“Doctor, I fought in Knyskna already. I’m not scared.” Leander said, as forcefully as he could muster under the circumstances. He was lying. He was scared. But he had to hear it, as much for himself as for her. Nobody would benefit from seeing him scared.

Dr. Agrawal sidled closer and took one of his shaking hands off the BKV rifle.

“It’s not about being scared either, Leander. It’s about what fighting does to you. Before you had no choice but to fight. This country has been historically good at putting people into positions where they have no choice but to fight. You don’t — you, and Elena can take off your uniforms and join the civilians without worry. No matter what happens you can pretend to be people who got stuck in the middle of things. You can survive this.”

“I can’t believe you’re suggesting that!” Leander said. “It’s the absolute worst plan!”

Dr. Agrawal shook her head. “I don’t say this lightly! I say it because I care about you, Leander. You deserve better than to wallow in this blood! You have a choice!”

“Yes, but I choose to fight anyway! I’ll stand and fight like a man!” He snapped.

“Do you think acting mindlessly tough is all there is to men?” Dr. Agrawal said.

Leander paused, frowned, bit his lip. In his head he was still sorting things out.

“I didn’t say that at all.” He said. “I know it’s no good to just act like a tough guy — but I don’t want to be a coward! I don’t want to run. I left home because I didn’t want other people to always choose what happened to me or what I did! It doesn’t matter now that I don’t know what to do or that I’m scared! No matter what at least I’m doing it for myself!”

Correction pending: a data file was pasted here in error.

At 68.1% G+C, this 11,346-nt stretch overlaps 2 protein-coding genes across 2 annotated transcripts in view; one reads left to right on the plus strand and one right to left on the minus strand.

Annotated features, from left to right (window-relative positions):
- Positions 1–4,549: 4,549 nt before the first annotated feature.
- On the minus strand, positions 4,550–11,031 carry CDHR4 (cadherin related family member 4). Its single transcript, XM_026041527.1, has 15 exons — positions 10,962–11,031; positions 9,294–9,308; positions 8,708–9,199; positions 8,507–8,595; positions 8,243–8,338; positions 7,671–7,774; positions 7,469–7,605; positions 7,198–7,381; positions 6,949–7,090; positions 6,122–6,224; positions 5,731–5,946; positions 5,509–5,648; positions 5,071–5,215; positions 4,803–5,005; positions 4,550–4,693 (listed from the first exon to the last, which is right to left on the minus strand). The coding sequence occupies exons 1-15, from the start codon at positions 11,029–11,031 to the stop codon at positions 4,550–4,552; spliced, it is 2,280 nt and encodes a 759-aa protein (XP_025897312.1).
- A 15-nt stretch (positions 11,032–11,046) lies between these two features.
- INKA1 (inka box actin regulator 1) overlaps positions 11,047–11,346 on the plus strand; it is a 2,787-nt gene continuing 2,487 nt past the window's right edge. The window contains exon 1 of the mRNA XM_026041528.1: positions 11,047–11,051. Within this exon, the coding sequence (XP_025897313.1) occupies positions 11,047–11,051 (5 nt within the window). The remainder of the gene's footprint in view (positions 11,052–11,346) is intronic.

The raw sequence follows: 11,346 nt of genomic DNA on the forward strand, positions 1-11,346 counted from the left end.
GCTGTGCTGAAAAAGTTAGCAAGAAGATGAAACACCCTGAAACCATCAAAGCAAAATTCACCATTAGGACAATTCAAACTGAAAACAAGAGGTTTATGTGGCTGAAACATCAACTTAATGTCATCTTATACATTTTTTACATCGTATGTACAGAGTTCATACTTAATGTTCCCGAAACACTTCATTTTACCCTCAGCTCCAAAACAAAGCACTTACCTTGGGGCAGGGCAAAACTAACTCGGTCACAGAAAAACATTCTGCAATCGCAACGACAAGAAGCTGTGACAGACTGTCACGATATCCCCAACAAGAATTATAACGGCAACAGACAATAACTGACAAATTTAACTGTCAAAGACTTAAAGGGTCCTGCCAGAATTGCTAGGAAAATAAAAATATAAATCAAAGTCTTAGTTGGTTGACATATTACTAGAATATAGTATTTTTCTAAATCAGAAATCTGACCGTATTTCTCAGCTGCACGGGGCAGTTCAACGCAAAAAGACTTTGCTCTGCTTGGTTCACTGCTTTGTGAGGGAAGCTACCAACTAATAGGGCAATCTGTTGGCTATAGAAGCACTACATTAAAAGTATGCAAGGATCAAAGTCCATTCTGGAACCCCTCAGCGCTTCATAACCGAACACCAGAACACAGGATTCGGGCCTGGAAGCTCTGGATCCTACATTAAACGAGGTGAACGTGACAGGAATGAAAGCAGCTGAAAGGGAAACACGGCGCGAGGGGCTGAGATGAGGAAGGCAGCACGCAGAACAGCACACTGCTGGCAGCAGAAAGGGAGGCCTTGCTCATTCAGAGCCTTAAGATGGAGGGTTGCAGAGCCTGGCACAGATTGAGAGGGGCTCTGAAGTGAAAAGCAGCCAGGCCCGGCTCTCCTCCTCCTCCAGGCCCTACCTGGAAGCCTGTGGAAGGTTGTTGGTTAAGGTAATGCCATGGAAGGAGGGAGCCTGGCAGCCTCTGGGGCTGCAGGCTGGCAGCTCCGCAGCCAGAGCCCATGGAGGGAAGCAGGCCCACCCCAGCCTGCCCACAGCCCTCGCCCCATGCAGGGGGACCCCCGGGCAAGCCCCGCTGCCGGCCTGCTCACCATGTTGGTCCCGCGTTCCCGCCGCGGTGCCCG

Doctor Agrawal put her hands gently on his shoulders and looked him deep in the eyes. He saw the lines around hers. They looked more pronounced than before. She looked weary.

“Leander, I want you to think very hard about whether you really want to commit to this violence or not. Once you are in it you cannot easily escape it.” Dr. Agrawal said.

“That didn’t matter to you.” Leander said. “You used to be a soldier; you are a soldier.”

Dr. Agrawal winced. She closed her eyes. “To my great shame, yes. But that is because I have to be. You can still leave this behind and lead a normal, safe life as anyone you want to be!”

His eyes did not waver from hers as she spoke. He looked at her with his own intensity.

“Doctor Agrawal, I’m staying here then, because I want to be like you. You’re still the kindest and most responsible, gentle person that I know right now.” Leander said.

Dr. Agrawal blinked and stared at him in disbelief. She turned over his words in surprise.